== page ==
The Burden of a Good Day

This post was originally written in fall of 2018.

Russell James 10 may 2019Something I’ve thought about for years but haven’t ever mentioned to friends is how one of my “good” days is almost always followed by a “bad” day. “Good” meaning I was able to walk through the day, completing tasks and recreating and socializing with a strong level of coping with my braincloud. “Bad” days meaning the exact opposite: depression, meltdowns, really nasty self-talk, and extreme impairment in executive functioning and spatial reasoning (I walk into shit all the time). I know putting judgements like “good” and “bad” on my days is probably not helpful, but it’s something I can’t help doing at this point in time (but I’m thinking about working on it).

I had a great day yesterday. I woke up with an energy I hadn’t felt in months, “My brain feels like it clicked or something,” I revealed to my wife during our routine morning tea and coffee session. I had a plan to head to town, hang out with one of my friends, look at records, and look for some cool birds down by the Rio Grande. It was a good plan, and I pulled it off. I had fun with my buddy, playing video games and running a few errands (I even drove!), then I headed down to the river and hit a trail.

Albuquerque’s bosque area (officially the Middle Rio Grande Valley State Park) runs north to south like an artery through the city along the banks of the Rio Grande. It is a forest of cottonwood, oakbrush, tall grasses and reeds, with a series of trails running like capillaries on either side of the river. It, along with the myriad of open spaces in the foothills of the Sandia Mountains, are the best ideas Albuquerque has ever had. There are a lot of things distinguishing Albuquerque from any other metropolitan area in the country: the abundance of green and red chile resulting in a culinary culture unlike any other, the fact that Breaking Bad was set and filmed here, and The Bosque.

I used to live mere blocks from it before we moved to the mountains east of the city. I enjoyed my morning walks along the western bank, where I was often lead by two coyotes 30-50 feet in front of me, finishing their morning hunt (every morning, if I awoke early enough). I would get home and pull the goatheads out of my shoes before going into the house. (“Goatheads” a horrific byproduct of Puncturevine are basically tiny rocks with three to four poisonous spikes sticking out of them and they are the bane of every New Mexican’s bare feet and bike tires. Sometimes there was a mist coming off the river and I would hike up Dog Biscuit Hill and watch the sun rise over the mountains and slowly burn off the fog. What I’m trying to say here is it’s a really special place to me and most other people in the city.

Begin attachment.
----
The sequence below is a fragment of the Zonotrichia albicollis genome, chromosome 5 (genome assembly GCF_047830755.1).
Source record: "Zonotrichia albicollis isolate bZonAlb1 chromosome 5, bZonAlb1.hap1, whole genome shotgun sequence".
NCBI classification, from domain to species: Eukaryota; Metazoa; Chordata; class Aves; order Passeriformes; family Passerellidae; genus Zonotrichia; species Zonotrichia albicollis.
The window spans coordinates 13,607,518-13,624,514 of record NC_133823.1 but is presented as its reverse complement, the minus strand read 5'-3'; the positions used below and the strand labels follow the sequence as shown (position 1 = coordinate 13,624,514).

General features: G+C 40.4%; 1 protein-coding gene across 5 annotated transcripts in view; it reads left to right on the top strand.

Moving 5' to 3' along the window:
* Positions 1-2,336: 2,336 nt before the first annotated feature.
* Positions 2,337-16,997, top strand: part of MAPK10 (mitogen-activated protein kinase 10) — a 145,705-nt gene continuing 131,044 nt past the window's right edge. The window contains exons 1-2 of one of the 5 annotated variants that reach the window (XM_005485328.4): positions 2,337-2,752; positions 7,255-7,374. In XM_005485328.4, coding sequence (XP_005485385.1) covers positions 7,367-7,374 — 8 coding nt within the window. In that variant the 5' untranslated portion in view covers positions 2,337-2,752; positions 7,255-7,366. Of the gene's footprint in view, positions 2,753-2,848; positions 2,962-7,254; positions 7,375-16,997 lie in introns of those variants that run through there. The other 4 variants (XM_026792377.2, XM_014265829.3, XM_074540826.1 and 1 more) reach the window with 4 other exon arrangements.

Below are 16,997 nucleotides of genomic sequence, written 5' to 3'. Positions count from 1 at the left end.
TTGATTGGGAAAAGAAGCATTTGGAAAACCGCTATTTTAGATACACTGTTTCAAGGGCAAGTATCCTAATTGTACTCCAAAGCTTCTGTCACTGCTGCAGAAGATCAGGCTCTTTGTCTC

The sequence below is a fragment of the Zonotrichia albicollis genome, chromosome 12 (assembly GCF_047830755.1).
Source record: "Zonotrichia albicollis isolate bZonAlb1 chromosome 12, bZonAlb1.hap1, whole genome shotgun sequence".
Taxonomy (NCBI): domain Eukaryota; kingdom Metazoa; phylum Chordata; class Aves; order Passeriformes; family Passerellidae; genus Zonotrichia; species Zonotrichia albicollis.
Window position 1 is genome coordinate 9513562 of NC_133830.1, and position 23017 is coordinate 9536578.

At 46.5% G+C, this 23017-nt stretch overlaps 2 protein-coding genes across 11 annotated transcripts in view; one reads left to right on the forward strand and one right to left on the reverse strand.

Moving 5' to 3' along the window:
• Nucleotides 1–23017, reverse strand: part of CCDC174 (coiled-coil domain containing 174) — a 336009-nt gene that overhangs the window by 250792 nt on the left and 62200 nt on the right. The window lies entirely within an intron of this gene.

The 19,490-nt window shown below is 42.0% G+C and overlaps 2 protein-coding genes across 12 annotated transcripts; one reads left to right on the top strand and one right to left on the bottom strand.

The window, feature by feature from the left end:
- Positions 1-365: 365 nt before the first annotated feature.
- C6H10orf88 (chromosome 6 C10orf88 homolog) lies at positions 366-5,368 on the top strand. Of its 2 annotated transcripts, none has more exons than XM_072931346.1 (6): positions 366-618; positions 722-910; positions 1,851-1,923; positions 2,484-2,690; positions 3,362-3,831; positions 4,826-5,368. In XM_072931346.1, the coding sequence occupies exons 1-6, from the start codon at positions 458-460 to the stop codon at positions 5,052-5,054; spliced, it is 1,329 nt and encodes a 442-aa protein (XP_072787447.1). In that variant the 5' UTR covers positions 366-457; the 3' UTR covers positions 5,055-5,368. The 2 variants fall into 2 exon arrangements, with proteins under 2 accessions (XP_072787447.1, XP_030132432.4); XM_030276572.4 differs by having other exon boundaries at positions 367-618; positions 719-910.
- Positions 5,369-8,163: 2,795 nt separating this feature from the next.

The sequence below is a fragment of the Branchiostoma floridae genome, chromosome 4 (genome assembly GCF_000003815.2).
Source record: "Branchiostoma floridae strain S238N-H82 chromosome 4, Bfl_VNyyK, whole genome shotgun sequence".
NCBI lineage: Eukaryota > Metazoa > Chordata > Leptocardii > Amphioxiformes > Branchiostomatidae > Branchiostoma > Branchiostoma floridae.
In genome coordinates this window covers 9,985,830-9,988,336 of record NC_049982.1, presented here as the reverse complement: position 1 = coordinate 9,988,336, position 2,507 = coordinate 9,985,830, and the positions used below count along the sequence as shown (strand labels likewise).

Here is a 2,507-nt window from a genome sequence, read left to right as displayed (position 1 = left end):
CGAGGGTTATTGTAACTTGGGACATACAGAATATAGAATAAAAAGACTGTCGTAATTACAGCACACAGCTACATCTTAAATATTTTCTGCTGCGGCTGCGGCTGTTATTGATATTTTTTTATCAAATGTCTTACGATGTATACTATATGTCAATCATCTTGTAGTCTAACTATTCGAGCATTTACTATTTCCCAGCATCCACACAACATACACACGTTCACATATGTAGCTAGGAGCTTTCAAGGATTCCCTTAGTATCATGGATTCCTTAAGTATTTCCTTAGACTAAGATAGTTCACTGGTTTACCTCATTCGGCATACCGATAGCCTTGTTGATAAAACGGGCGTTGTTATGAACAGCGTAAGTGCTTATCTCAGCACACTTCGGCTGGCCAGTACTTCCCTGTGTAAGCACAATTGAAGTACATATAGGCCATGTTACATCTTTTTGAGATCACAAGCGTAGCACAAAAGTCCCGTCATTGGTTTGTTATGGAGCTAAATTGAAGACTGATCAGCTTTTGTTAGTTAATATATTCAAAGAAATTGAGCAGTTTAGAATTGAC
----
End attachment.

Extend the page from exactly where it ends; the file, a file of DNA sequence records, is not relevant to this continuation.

Yesterday, I was specifically down there to find some birds with the new bins my wife got me for the holiday. Mostly mountain chickadees and one hairy woodpecker were all I saw as I walked through the hibernating forest, wearing its best winter brown. The river was quite low, but with the previous weeks copious snow fall, I thought it would be up to level as soon as Valentine’s Day. I walked through the reeds to reach the bank and I thought, “This has been a very good day.” The immediate follow up to this thought was, “Tomorrow is going to suck.”
For me, having a good day is a burden because of the amount of energy it takes for the good day to happen. For neurotypical folks, good days are just there. They happen without much work. A good day could be every Saturday, because you don’t have to work, you’re hiking or doing something else you love, you go see your friends, all on autopilot. People who are neurotypical don’t often have to think about making these things happen. Those of us who are neurodiverse must be both prepared and intentional about everything I just mentioned.

Generally speaking, it just takes a lot of energy to hang out with friends because I tend to wear “the mask”, and I have to follow along with social norms that might not make sense to me. I have to take great effort not to turn the conversation into a monologue about why I love whales so much. I have to make just enough eye contact to not look weird, when eye contact makes me incredibly anxious and uncomfortable. When I go to a public place I’m accosted by noise, awful smells, bright lights and sun, and of course, other people. Everything I just mentioned gives me a physical feeling of pain, nausea, and extremely uncomfortable jitters (like I need to jump out of my skin, a claustrophobic feeling).

It was smart for me to go down to the bosque after a day of this type of assault; connecting with nature always heals. Even though I took a nice long hike along the river, by the time I got home I was completely worn out. My whole body ached, and it felt like a storm was gathering in my brain. I did not sleep last night.

This morning I had a meltdown. I’m still in it, kinda. Writing this particular post has been a way to pull me out a little. It wasn’t unexpected. It happened because I was having fatalistic thoughts about my future and the storm just swept in like a tornado. Thanks for reading this time, folks. It was important I write this.

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